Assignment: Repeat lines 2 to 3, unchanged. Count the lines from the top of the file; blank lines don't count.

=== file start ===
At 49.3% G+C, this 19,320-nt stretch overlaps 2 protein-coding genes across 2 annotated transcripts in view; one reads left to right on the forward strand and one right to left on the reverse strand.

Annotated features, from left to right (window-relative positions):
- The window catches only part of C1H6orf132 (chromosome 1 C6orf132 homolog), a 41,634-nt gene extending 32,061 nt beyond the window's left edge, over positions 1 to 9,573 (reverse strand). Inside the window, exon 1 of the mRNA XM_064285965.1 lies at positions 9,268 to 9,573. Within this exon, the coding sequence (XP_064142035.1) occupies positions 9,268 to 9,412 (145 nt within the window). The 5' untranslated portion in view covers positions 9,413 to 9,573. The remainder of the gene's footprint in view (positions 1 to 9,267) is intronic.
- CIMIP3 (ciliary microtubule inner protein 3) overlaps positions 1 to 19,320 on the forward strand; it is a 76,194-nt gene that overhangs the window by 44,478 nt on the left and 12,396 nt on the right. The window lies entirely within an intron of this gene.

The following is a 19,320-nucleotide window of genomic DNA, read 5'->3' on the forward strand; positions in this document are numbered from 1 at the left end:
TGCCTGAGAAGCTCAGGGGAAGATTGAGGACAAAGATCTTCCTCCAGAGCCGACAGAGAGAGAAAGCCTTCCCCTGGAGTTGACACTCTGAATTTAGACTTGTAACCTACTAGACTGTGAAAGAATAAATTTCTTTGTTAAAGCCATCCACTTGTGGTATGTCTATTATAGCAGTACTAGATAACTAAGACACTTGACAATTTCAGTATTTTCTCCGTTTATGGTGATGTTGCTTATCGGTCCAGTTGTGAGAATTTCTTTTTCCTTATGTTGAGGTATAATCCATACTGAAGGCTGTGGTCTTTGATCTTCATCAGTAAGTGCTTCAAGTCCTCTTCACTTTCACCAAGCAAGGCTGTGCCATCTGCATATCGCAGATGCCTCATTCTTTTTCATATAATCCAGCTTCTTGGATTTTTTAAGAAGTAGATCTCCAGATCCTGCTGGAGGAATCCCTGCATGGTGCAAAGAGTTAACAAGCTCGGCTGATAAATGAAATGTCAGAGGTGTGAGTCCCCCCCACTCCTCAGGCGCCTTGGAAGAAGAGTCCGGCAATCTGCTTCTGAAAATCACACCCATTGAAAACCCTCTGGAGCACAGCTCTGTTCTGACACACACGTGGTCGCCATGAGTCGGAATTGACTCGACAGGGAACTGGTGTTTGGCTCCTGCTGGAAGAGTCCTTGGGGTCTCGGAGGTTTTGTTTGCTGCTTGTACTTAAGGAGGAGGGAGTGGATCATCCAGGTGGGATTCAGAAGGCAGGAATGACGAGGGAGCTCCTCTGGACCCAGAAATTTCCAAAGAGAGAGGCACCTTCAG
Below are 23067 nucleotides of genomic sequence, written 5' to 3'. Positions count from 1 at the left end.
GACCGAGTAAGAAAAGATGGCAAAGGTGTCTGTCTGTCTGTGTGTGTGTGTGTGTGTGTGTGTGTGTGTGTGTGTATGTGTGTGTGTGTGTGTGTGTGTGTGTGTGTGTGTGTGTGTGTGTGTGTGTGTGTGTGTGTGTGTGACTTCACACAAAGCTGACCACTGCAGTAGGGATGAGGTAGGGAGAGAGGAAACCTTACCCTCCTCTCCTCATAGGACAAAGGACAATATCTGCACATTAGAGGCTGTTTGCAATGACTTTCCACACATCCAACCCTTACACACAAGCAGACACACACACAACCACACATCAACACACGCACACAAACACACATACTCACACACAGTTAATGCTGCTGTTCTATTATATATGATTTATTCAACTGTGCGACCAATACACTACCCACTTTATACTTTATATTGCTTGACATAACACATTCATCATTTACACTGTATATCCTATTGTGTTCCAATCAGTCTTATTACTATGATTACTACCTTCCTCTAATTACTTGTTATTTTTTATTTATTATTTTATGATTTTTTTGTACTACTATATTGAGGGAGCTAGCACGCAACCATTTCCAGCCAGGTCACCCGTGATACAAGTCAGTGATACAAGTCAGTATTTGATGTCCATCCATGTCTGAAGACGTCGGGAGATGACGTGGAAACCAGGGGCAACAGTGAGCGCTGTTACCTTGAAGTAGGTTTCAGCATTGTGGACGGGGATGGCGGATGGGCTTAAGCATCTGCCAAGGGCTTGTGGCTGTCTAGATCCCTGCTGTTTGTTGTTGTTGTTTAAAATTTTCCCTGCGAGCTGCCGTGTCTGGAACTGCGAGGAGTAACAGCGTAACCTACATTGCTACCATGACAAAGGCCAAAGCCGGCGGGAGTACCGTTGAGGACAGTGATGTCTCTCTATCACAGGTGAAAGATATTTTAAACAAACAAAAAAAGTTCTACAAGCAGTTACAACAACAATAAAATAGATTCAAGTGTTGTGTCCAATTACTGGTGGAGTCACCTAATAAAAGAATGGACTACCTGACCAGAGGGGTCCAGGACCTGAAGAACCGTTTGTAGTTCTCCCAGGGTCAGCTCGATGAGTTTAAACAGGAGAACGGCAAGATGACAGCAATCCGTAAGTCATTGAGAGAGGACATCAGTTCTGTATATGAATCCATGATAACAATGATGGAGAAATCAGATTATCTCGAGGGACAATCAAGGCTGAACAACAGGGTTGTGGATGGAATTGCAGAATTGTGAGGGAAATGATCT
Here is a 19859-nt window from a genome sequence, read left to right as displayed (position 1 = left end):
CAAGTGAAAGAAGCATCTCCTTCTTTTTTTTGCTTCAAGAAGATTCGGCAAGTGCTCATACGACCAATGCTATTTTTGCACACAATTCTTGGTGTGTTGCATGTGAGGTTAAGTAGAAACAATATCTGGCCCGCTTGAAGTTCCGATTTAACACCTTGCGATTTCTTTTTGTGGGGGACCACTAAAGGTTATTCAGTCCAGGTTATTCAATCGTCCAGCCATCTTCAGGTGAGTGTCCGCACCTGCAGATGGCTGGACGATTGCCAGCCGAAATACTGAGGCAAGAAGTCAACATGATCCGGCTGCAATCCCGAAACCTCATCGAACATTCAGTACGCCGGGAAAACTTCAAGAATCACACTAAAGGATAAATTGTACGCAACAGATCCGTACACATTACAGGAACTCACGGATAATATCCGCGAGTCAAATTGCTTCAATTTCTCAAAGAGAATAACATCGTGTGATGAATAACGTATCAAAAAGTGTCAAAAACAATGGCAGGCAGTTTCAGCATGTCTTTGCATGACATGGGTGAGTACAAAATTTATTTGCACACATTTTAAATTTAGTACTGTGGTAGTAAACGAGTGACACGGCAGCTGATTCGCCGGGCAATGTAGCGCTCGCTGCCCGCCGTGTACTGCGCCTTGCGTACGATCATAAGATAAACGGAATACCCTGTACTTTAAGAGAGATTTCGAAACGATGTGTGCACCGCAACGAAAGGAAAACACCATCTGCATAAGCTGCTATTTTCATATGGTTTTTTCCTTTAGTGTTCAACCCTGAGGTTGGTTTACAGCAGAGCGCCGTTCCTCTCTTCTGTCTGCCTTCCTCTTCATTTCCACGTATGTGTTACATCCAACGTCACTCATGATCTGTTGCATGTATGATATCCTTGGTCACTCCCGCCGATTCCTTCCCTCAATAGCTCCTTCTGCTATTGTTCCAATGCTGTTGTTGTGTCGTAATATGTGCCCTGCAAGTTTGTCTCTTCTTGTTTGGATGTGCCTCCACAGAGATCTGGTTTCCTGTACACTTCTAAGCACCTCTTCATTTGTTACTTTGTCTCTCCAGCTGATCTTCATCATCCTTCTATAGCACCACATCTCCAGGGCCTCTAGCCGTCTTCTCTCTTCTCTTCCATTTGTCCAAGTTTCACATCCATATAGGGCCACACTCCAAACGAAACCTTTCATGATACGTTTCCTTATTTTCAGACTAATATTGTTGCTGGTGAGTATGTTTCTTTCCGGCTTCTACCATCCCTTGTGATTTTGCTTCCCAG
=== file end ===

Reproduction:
Annotated features, from left to right (window-relative positions):
- The window catches only part of C1H6orf132 (chromosome 1 C6orf132 homolog), a 41,634-nt gene extending 32,061 nt beyond the window's left edge, over positions 1 to 9,573 (reverse strand). Inside the window, exon 1 of the mRNA XM_064285965.1 lies at positions 9,268 to 9,573. Within this exon, the coding sequence (XP_064142035.1) occupies positions 9,268 to 9,412 (145 nt within the window). The 5' untranslated portion in view covers positions 9,413 to 9,573. The remainder of the gene's footprint in view (positions 1 to 9,267) is intronic.